A Murderers’ Row of vintage cardboard, led by Mickey Mantle, Willie Mays, Jackie Robinson and Roberto Clemente, pushed Heritage Auctions’ latest Winter Sports Card Catalog Auction past the $10.1-million mark over the two-day event. But the legendary sluggers weren’t alone atop the Jan. 26-27 hits list as more than 2,300 bidders worldwide also staked their claims to some of the most coveted football, basketball and hockey cards ever offered. Among the notable offerings from the nearly sold-out auction: a vending box of first-series 1959 Topps football cards that trampled pre-auction expectations and what’s now the world’s most valuable 1968 Joe Namath card.
“Numerous records were once again achieved during last week’s event, and it’s always a thrill to see which ones become collectors’ latest favorites,” says Chris Ivy, Heritage’s Director of Sports Auctions. “Some you know will top the list, like the 1952 Topps Mickey Mantle – especially one of the very few signed by The Mick. Others, like that vending box of football cards or the PSA Gem Mint 10 1973 Roberto Clemente that became the first to crack six figures, remind us why we do this: because it’s just so much fun.”
The two-day affair proved an exhilarating run-up to next month’s Winter Platinum Night Catalog Auction, which is likewise full of historic cardboard alongside some of sports’ most significant game-worn, game-used memorabilia, much of it signed.
Speaking of: Alongside a 1952 Topps Mantle graded Near Mint-Mint 8 by SGC, which sold for $600,000, this auction also featured one of fewer than 10 ’52 Mantles autographed by The Commerce Comet. The card itself is graded a PSA Good 2, but its true value could be found in the perfect autograph that drove its final price to a staggering $288,000.
Not far behind was an even rarer card: a 1952 Topps Jackie Robinson signed by baseball’s color barrier-breaker. PSA counts more than 1,300 unsigned Robinsons from this year in its population report, but the Brooklyn Dodgers’ infielder signed only six. And of those, only one is graded higher than the PSA Very Good+ 3.5 that realized $216,000 in this auction.
That was only slightly less than the $228,000 one collector paid for the 1951 Bowman Willie Mays rookie card graded PSA Near Mint-Mint 8. The card’s scarcity is likewise unparalleled, as only nine unqualified examples have been graded higher.
It was only a matter of time before another of baseball’s great rarities broke the $100,000 mark: the 1973 Topps Roberto Clemente graded PSA Gem Mint 10. The card itself isn’t particularly hard to find; after all, there are some 6,300 in PSA’s population report. But only seven have been awarded that Perfect 10. One of the Lucky Seven sold in 2021 for $38,425.20. Less than two years later, this one sold for $105,000 to shatter that previous highwater mark.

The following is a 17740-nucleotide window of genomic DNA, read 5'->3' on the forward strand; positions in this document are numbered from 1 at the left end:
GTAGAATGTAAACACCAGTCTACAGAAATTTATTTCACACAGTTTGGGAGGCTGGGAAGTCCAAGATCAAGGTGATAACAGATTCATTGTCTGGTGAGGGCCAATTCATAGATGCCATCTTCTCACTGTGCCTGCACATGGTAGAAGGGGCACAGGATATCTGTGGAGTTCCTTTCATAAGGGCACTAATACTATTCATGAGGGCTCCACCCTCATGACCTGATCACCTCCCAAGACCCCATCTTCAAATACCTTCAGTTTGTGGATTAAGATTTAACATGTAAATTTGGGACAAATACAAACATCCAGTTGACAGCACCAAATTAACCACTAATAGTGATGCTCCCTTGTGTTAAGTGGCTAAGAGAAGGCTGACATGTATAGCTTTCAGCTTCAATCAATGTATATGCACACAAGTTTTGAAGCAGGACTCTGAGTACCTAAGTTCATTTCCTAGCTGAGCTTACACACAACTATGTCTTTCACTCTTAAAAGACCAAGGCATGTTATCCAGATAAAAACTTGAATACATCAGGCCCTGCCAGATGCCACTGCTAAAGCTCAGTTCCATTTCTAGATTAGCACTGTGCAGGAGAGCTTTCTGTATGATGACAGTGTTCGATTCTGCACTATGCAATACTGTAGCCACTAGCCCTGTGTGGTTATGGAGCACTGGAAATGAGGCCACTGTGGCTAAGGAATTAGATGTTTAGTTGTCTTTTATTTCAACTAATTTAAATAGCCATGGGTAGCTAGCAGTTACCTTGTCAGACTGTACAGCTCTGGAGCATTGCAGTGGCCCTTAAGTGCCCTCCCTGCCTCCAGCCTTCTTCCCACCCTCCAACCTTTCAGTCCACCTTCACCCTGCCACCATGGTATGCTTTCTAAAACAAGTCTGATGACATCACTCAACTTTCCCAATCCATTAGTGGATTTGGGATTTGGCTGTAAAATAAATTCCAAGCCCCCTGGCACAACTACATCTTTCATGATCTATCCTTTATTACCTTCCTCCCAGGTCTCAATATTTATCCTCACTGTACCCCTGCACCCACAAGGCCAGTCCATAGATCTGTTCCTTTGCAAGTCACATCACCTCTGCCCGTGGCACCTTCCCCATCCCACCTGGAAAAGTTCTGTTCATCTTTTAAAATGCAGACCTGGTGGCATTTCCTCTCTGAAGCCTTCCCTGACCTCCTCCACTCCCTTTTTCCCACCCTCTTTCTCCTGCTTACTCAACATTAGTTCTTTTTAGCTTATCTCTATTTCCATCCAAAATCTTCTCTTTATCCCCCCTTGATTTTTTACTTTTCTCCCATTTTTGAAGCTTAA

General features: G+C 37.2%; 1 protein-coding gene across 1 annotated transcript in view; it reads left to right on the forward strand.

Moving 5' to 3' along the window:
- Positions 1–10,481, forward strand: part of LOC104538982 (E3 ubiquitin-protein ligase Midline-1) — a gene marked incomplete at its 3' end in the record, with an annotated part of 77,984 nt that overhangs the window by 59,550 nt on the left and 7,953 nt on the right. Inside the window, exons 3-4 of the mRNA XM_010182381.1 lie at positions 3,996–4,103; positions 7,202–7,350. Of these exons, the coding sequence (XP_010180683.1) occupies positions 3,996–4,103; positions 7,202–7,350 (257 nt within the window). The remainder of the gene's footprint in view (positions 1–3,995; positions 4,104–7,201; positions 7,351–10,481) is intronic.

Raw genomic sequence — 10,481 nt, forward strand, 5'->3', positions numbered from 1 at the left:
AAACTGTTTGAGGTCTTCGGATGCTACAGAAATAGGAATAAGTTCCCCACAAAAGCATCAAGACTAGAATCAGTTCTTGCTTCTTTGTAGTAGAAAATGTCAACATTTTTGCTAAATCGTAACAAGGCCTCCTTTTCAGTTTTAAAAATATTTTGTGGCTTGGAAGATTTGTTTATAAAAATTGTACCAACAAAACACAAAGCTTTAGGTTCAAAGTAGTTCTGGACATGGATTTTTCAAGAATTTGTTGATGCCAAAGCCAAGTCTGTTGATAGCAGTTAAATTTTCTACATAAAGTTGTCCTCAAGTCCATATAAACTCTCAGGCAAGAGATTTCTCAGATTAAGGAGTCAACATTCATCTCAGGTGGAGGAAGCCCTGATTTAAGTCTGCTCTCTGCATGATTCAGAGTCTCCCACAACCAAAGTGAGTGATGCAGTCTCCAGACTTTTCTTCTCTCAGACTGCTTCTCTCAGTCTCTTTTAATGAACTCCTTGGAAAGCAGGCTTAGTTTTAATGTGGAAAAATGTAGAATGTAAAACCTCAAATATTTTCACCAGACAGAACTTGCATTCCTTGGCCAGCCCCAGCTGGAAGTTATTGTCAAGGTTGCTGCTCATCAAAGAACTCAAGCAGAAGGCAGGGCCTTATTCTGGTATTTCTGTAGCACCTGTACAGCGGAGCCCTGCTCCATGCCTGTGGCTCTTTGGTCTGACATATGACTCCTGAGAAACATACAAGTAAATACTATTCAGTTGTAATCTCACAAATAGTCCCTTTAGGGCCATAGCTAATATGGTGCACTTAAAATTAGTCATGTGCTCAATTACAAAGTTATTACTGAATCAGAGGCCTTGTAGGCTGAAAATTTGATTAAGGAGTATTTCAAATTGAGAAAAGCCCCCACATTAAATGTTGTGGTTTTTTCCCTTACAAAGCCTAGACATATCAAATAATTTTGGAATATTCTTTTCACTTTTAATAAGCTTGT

Another Clemente likewise toppled its previous record, when a 1971 Topps card featuring the late, great Pittsburgh Pirate graded PSA Mint 9 realized $66,000 – or $49,200 more than it sold for in July 2018.
That signed 1952 Mantle wasn’t the only Mantle cardboard to surpass expectations: A 1958 Topps Mickey Mantle All Star card graded PSA Mint 9 sold during the two-day affair for $63,000. That price shouldn’t surprise, as there are no examples of that card that have ever graded higher.
That’s about what a 1953 Topps Whitey Ford graded PSA Mint 9 used to sell for –$9,000, its price in November 2018. But during this auction, a different example of that Ford card – the highest graded example from that stunning collection – sold for $87,000. Yet another record realized.
That brings us to one of only four known 1968 Topps Joe Namath card graded PSA Gem Mint 10. In the past, this was a card that used to sell for a few hundred dollars in mint and near-mint condition. But collectors tussled over this prized rarity, driving Broadway Joe’s final price to $46,800. Only his 1965 rookie cards, and the only PSA Gem Mint 10 Namath from the ’70 set, have ever sold for more.
Another standout from this auction was the 1959 Topps Football (First Series) vending box filled with cards tightly bound with brown strips of paper. Heritage had never before offered this extraordinary rarity, which meant there was nothing to compare it to; hence, the $8,000 pre-auction estimate. Significant interest in this auction first-timer drove the bidding into six-figure territory, enough to generate media interest – and a final price of $117,000.
Hockey cards, too, scored high on the six-figure list in this event, with a 1979 O-Pee-Chee Wayne Gretzky rookie card graded PSA Mint 9 realizing $156,000. Always a great one from The Great One.
Click here for complete results from the Jan. 26-27 Winter Sports Card Catalog Auction.